Texas’ New School Accountability System Could Reverse Falling Student Achievement

Dear Friends,

A very informative article written by the Dallas Morning News Editorial Board, shared by Donna Garner a retired teacher and education activist (Wgarner1@hot.rr.com)

 

“Texas’ New School Accountability System Could Reverse Falling Student Achievement”

 No one likes to be held accountable for achievement, especially when the goal is extremely hard to attain. But raising the performance of our public schools so that every child has a legitimate shot at a decent education is both a moral imperative and an economic necessity in our increasingly competitive world.

For those reasons, we are encouraged by recent changes to the State of Texas Assessments of Academic Readiness or STAAR standards. Our sense is that STAAR is taking three broad steps forward.

First, STAAR is a standardized testing program and therefore comes with all of the normally attendant drawbacks to such exams. But testing is a necessity for anyone interested in improvement. And in this case, we like that STAAR exams have been made vastly more accessible to parents.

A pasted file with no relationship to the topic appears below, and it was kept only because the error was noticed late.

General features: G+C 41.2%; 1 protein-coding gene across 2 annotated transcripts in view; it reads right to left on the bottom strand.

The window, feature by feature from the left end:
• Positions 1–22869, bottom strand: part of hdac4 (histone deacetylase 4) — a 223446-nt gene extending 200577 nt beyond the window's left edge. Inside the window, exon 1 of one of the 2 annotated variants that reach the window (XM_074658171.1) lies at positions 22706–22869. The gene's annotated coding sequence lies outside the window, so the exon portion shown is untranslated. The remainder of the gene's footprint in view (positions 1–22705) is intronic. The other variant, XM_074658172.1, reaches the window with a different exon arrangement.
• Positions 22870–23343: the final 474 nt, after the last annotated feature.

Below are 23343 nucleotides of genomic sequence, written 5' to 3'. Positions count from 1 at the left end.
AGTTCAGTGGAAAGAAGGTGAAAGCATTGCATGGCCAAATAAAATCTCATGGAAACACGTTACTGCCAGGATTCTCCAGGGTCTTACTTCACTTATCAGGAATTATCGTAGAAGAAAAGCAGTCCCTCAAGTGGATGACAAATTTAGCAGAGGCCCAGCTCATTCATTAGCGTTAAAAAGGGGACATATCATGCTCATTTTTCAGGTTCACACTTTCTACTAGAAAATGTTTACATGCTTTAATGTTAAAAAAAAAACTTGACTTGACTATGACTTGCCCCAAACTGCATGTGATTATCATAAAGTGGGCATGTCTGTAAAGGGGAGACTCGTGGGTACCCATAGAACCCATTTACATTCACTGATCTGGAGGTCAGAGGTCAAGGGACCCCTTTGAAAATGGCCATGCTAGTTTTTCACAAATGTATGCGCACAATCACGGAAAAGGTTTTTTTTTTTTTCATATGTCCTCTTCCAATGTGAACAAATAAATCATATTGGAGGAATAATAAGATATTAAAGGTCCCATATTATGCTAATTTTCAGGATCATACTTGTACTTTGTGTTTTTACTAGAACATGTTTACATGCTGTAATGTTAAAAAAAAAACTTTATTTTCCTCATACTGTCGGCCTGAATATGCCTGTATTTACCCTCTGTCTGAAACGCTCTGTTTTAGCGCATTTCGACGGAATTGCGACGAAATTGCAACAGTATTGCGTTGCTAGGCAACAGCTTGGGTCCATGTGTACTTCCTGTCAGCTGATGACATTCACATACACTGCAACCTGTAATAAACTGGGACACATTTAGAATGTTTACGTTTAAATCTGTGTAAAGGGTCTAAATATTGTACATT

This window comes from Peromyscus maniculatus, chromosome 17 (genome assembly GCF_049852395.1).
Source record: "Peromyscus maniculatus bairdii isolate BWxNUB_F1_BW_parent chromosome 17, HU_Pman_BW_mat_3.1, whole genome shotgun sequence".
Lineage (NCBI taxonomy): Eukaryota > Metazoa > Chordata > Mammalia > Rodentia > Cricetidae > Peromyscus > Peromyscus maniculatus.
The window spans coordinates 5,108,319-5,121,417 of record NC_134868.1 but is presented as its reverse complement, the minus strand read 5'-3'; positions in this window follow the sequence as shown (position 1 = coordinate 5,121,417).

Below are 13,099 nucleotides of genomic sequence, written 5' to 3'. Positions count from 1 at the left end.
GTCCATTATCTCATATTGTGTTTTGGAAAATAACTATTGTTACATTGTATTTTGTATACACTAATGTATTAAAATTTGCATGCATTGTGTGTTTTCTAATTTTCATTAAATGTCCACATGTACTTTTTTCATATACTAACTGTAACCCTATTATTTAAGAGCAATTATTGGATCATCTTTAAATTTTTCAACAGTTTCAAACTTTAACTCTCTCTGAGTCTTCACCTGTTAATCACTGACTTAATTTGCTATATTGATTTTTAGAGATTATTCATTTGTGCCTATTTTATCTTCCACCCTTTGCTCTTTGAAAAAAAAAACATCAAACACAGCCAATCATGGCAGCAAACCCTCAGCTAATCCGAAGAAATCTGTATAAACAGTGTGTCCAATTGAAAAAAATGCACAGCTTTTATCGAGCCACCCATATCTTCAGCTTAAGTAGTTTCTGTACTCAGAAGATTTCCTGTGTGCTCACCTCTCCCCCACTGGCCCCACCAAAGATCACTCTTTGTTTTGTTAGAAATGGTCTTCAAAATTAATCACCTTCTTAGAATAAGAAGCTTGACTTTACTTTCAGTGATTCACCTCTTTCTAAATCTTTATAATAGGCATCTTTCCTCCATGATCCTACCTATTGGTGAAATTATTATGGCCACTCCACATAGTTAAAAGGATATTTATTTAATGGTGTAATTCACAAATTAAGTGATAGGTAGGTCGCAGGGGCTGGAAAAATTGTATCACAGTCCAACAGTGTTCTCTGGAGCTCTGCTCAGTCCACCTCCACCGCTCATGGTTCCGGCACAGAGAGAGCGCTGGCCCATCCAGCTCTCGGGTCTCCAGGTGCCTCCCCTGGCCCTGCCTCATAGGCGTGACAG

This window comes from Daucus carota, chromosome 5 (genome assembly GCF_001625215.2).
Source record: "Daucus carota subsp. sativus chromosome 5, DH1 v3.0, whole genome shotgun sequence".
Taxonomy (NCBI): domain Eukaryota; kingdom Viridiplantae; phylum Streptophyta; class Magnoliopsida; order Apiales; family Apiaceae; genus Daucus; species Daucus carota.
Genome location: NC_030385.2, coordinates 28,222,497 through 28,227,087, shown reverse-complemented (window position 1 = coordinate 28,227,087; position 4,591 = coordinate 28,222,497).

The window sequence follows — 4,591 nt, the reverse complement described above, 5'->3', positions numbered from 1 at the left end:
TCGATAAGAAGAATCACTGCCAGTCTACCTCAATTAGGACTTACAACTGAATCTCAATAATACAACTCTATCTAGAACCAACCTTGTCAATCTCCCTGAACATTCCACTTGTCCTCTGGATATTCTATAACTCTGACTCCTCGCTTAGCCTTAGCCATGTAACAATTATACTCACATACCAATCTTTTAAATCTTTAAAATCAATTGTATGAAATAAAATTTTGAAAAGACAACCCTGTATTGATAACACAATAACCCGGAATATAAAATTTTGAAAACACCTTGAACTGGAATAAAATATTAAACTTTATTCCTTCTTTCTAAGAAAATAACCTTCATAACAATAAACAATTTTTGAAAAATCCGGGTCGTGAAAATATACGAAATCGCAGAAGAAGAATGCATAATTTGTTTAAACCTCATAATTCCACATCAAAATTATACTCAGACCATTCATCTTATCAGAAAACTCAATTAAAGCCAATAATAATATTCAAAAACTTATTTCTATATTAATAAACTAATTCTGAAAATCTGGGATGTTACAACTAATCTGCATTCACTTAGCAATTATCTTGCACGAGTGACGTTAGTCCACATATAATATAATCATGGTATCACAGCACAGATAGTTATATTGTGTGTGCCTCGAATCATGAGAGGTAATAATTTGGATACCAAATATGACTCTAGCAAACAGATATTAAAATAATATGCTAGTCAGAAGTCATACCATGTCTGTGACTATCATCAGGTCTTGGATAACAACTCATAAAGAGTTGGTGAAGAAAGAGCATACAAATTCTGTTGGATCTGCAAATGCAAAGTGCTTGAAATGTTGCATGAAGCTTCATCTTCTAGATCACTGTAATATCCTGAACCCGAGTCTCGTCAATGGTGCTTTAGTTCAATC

Simply put, parents will be able to log-on through a Texas Education Administration web site to see how their child performed and even the test questions they faced. Parents can also see how their child’s district, as well as school, performed. And rather than using confusing labels, scores for districts and schools will be assigned a letter grade from A through F.